Tuesday, December 18, 2018

The 1000 Words a Day Diet

I’m trying to finish another novel. This one is about a seventh-grade language arts teacher that is not good at her job. (Any resemblance to real persons living or dead is purely coincidental.) It’s really an exploration of the mechanics of being really bad at your job. I’ve always imagined it goes deeper than what goes on in the workplace. So, that’s the new book.

It’s really hard to write it. Or perhaps it’s very easy to procrastinate writing it. At any rate, I got a few thousand words in and then felt accomplished because I thought about the story every day. I’d forgive myself for skimping on the actual work because I was pre-planning.

Aware that my pace was going to result in another five-year effort, I put myself on a 1,000 word a day plan two weeks ago. Monday through Friday I write 1,000 words per day. I do not edit. I do not get credit for thinking. I make a little note each day of my word total so I know how far I have to go before stopping.

It’s been working most days. Yesterday I wrote 400 words, but today I went beyond my requirement. All in all, it’s producing a first draft that’s moving in the direction of being finished. During this decade.

Do you have any motivational strategies for keeping your work in progress going?

Wednesday, November 28, 2018

Wherein the HealthSherpa Was Less Than Helpful

I adore the Affordable Care Act. Years ago when my husband and I parted ways with employer-provided healthcare, the ACA was just glimmering on the horizon. We looked at pre-ACA plans and found premiums in excess of $1400 per month for two healthy non-smoking adults. Unable to fork over that amount, we opted for a "catastrophic policy" that cost $40 per month and allegedly offered protection in the event of major illness or injury.

We never made a claim, but I'm thinking that garbage insurance wasn't going to be a huge help if our health failed.

A few months later, the Affordable Care Act passed. Miraculously, we had coverage, good coverage, for under $500 per month. No subsidies, just straight up.

So every November we go through our annual renewal with HealthCare.gov. The process starts with a letter from our insurance carrier indicating the next year's premium will be a significant amount higher than the previous year. We have to go onto the website and fill out a form which invariably hangs up at some point causing me to spend fifteen minutes on the phone with HealthCare.gov customer service. We pick through plans and somehow come away with lower premiums and lower copays.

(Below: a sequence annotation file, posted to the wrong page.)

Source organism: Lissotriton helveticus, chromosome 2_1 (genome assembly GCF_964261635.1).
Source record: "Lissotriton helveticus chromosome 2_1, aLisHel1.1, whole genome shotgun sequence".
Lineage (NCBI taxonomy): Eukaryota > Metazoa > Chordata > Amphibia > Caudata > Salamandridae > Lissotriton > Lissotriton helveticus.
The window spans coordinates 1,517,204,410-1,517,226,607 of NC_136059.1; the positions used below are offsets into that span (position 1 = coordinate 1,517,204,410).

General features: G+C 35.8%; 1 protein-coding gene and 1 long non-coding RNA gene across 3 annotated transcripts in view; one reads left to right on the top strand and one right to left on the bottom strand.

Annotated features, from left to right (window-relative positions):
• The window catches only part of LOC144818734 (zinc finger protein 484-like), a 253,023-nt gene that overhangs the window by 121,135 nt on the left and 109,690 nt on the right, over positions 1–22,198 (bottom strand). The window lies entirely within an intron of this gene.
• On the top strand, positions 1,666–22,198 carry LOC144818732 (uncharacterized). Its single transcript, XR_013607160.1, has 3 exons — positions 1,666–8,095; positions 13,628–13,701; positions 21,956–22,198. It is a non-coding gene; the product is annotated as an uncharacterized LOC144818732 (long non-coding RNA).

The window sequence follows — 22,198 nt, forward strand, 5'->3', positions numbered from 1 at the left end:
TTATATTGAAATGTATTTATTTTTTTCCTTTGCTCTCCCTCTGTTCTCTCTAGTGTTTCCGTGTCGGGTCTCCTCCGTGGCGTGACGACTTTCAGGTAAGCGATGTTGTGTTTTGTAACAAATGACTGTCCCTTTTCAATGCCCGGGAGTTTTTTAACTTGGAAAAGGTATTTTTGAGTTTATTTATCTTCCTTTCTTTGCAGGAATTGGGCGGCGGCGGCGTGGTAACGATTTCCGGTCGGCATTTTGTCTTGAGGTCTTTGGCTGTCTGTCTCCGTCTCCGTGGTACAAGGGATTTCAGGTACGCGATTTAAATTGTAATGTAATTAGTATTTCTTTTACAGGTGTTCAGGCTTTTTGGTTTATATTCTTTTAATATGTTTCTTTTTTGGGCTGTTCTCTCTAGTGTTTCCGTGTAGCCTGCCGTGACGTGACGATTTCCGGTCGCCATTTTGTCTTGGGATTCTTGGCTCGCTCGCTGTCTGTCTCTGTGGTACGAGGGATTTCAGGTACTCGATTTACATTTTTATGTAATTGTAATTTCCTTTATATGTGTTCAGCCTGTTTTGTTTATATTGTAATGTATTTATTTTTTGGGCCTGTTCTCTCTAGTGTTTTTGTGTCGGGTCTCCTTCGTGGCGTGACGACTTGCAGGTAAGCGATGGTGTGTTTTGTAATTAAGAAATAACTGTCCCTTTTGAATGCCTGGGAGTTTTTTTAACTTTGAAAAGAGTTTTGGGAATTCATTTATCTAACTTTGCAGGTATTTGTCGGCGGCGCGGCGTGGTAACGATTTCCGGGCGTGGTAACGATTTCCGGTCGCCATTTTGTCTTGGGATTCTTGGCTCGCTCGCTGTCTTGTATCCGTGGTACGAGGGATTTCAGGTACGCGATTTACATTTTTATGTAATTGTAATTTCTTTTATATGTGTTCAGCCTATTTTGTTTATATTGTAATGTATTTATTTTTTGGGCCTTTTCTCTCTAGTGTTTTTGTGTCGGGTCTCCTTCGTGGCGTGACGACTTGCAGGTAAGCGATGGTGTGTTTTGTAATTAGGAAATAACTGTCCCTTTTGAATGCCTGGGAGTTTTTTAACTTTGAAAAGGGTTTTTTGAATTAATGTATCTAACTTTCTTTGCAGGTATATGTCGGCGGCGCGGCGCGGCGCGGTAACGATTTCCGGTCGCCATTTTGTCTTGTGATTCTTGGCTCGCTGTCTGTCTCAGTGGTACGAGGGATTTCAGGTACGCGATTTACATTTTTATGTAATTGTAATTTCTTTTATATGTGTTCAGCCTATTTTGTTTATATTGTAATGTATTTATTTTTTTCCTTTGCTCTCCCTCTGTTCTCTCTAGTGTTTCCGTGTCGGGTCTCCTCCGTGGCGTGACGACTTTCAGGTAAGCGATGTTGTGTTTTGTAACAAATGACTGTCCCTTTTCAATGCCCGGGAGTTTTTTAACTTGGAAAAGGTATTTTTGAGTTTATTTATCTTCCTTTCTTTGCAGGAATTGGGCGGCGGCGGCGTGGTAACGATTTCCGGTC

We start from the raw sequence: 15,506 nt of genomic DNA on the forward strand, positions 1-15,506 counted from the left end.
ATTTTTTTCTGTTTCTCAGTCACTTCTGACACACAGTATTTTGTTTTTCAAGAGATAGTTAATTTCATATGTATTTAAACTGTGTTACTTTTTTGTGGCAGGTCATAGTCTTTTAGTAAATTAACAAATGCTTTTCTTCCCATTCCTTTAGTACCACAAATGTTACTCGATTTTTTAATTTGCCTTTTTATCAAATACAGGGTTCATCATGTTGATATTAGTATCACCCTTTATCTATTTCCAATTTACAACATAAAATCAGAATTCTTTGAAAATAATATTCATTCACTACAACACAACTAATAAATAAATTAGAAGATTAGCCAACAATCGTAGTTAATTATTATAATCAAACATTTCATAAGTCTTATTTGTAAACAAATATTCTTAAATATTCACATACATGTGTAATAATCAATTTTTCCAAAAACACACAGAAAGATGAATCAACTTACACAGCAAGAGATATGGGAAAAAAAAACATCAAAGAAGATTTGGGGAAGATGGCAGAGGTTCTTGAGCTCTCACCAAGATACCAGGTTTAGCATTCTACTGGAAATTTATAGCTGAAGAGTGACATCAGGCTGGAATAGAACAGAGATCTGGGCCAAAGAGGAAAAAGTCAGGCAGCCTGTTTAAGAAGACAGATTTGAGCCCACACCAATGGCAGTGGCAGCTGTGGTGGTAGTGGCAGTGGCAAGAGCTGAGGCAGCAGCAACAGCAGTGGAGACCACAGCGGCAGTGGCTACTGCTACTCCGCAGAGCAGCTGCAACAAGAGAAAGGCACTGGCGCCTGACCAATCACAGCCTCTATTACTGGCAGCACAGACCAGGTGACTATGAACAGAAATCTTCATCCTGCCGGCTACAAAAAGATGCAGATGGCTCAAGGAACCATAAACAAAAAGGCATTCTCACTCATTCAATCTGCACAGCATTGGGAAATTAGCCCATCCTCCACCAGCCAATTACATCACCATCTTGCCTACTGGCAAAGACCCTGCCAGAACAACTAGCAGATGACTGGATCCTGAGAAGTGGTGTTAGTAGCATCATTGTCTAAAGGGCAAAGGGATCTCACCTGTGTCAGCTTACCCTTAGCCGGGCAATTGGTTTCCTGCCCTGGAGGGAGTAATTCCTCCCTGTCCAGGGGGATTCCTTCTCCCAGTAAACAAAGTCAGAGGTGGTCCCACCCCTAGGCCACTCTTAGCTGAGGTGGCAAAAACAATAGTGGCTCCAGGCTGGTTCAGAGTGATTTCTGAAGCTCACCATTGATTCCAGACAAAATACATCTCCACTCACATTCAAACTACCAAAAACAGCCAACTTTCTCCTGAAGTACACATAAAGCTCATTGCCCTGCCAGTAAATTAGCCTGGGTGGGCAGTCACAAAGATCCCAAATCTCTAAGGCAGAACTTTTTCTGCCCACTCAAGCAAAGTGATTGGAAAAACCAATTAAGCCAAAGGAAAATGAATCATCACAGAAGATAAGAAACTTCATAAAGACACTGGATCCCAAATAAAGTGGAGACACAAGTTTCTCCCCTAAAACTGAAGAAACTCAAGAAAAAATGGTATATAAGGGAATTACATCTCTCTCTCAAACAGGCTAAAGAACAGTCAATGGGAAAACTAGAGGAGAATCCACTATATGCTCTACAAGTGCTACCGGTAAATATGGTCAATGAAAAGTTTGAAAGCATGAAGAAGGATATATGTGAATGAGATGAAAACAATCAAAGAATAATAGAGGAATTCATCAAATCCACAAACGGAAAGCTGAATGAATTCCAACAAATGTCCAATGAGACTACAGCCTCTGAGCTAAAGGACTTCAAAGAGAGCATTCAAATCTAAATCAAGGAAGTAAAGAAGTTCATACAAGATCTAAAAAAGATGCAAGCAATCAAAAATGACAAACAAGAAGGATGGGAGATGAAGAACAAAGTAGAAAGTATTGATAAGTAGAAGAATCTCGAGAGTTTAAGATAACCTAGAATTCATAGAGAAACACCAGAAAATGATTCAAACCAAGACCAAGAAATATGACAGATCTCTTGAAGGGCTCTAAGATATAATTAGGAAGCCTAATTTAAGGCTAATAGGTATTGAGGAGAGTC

It's a little annoying, but nothing like the sheer terror of insurance shopping in the pre-ACA days.

This year, the HealthCare.gov website was wonkier than ever. I couldn't make it past the first screen verifying our address and county of residence. I tried different browsers, used the Internet from my phone, did everything possible to make the infernal system-working-spinny-circle go away. I don't enjoy calling customer service.

There was nothing for it. Our application was stuck.

In a last-ditch effort to do it myself, online, without a phone call, I discovered HealthSherpa. HealthSherpa advertises itself as "the fastest and easiest way to enroll in ACA / Marketplace health insurance."

Fast and easy. Yay.

We decided on a plan within minutes and clicked "enroll." HealthSherpa kicked us back to HealthCare.gov. Spinny circle. Again.

Now into the fourth session of attempting to renew this coverage with the looming countdown prominent at every turn (only 18 days left to sign up!), I had to call the 800 number anyway.

A very nice guy that sounded super far away was able to take all of my information and complete the application. He made sure I was able to get to the part where I could look at the plans before bidding me good day and sending me on my way. I was so close to success.

And then HealthCare.gov kicked me back to HealthSherpa to enroll in a plan.

Apparently, using HealthSherpa to look at available coverage caused some impermeable link between the HealthCare.gov application and their fast and easy service. 


I clicked "enroll" and HealthSherpa "encountered an unexpected error and is unable to enroll at this time."

My blood was kind of boiling at this point. But, since I was already in a phone calling sort of mode, I called HealthSherpa. HealthSherpas are supposed to be really wonderful to talk to. It's part of their insurance made fast, easy, and simple schtick.

The Sherpa lady says to me, "why didn't HealthCare.gov have you pick a new plan?"

I told her that I'm changing plans and that I needed to look at all the plans and most of all the HealthCare.gov guy didn't wanna.

The Sherpa lady needed to talk to my husband.

There is little on this earth that irritates me as much as a customer service representative needing to TALK TO MY HUSBAND. Sure, I understand that people get divorced and have all the reasons that they shouldn't be allowed to call in and cancel each other's credit cards. I get it. It's just that I've been married to this man for sixteen going on forever years. I want there to be a special blue check by my name that indicates to the world: just do what she says, he's going to ask her what she wants him to do anyway. 

My husband used his man voice to tell the Sherpa lady our address. Boom. Suddenly I was verified.

The HealthSherpa couldn't find, pick, and/or understand the coverage I was trying to obtain. Exasperated, I asked if she could disconnect her service from my ACA application. She said she'd call me back in ten minutes.

Eleven minutes later I found a link on HealthCare.gov. It said something like, "continue to view plans with HealthCare.gov if you no longer wish to use a partner website."

Fifteen minutes later the HealthSherpa called and told me to look for that link.

In summary, just call the HealthCare.gov hotline. If by some small mercy the Health Insurance Marketplace still exists next fall, I'm giving the circle one spin before making the call.